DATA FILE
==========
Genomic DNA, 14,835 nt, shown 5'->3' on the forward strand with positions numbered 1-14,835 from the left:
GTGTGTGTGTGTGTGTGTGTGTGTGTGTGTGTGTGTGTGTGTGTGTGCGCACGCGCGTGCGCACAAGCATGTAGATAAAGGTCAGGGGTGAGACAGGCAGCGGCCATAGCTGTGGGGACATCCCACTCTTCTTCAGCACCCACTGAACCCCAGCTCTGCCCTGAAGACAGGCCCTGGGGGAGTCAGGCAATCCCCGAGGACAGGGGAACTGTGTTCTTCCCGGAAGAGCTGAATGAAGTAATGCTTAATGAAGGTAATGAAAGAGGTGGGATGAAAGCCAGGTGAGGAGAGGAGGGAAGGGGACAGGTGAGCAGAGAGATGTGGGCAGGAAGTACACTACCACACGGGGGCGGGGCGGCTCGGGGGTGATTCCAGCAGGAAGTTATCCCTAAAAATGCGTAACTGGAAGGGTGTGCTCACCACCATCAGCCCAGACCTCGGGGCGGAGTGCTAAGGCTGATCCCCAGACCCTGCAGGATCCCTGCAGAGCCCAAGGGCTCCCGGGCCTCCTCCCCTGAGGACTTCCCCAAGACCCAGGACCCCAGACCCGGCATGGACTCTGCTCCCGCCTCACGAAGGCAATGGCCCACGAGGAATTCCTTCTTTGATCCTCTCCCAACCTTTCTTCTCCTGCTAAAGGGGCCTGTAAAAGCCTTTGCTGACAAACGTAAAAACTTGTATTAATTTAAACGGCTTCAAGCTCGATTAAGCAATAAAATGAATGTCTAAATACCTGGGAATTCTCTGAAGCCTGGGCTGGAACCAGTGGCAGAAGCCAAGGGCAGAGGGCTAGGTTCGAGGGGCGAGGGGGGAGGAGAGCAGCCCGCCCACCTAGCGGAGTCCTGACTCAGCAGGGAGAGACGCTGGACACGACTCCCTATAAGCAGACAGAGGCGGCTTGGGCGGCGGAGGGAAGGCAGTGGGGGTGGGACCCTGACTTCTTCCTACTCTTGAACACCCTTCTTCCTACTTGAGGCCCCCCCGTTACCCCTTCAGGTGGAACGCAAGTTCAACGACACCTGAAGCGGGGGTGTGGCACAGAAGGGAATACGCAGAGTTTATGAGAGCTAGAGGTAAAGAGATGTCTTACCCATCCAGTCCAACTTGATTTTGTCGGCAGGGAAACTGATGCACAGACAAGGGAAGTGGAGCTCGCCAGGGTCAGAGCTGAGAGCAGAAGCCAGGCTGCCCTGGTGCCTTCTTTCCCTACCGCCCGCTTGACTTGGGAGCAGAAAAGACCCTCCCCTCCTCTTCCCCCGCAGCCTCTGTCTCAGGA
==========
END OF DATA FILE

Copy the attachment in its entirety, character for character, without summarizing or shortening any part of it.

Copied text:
Genomic DNA, 14,835 nt, shown 5'->3' on the forward strand with positions numbered 1-14,835 from the left:
GTGTGTGTGTGTGTGTGTGTGTGTGTGTGTGTGTGTGTGTGTGTGTGCGCACGCGCGTGCGCACAAGCATGTAGATAAAGGTCAGGGGTGAGACAGGCAGCGGCCATAGCTGTGGGGACATCCCACTCTTCTTCAGCACCCACTGAACCCCAGCTCTGCCCTGAAGACAGGCCCTGGGGGAGTCAGGCAATCCCCGAGGACAGGGGAACTGTGTTCTTCCCGGAAGAGCTGAATGAAGTAATGCTTAATGAAGGTAATGAAAGAGGTGGGATGAAAGCCAGGTGAGGAGAGGAGGGAAGGGGACAGGTGAGCAGAGAGATGTGGGCAGGAAGTACACTACCACACGGGGGCGGGGCGGCTCGGGGGTGATTCCAGCAGGAAGTTATCCCTAAAAATGCGTAACTGGAAGGGTGTGCTCACCACCATCAGCCCAGACCTCGGGGCGGAGTGCTAAGGCTGATCCCCAGACCCTGCAGGATCCCTGCAGAGCCCAAGGGCTCCCGGGCCTCCTCCCCTGAGGACTTCCCCAAGACCCAGGACCCCAGACCCGGCATGGACTCTGCTCCCGCCTCACGAAGGCAATGGCCCACGAGGAATTCCTTCTTTGATCCTCTCCCAACCTTTCTTCTCCTGCTAAAGGGGCCTGTAAAAGCCTTTGCTGACAAACGTAAAAACTTGTATTAATTTAAACGGCTTCAAGCTCGATTAAGCAATAAAATGAATGTCTAAATACCTGGGAATTCTCTGAAGCCTGGGCTGGAACCAGTGGCAGAAGCCAAGGGCAGAGGGCTAGGTTCGAGGGGCGAGGGGGGAGGAGAGCAGCCCGCCCACCTAGCGGAGTCCTGACTCAGCAGGGAGAGACGCTGGACACGACTCCCTATAAGCAGACAGAGGCGGCTTGGGCGGCGGAGGGAAGGCAGTGGGGGTGGGACCCTGACTTCTTCCTACTCTTGAACACCCTTCTTCCTACTTGAGGCCCCCCCGTTACCCCTTCAGGTGGAACGCAAGTTCAACGACACCTGAAGCGGGGGTGTGGCACAGAAGGGAATACGCAGAGTTTATGAGAGCTAGAGGTAAAGAGATGTCTTACCCATCCAGTCCAACTTGATTTTGTCGGCAGGGAAACTGATGCACAGACAAGGGAAGTGGAGCTCGCCAGGGTCAGAGCTGAGAGCAGAAGCCAGGCTGCCCTGGTGCCTTCTTTCCCTACCGCCCGCTTGACTTGGGAGCAGAAAAGACCCTCCCCTCCTCTTCCCCCGCAGCCTCTGTCTCAGGA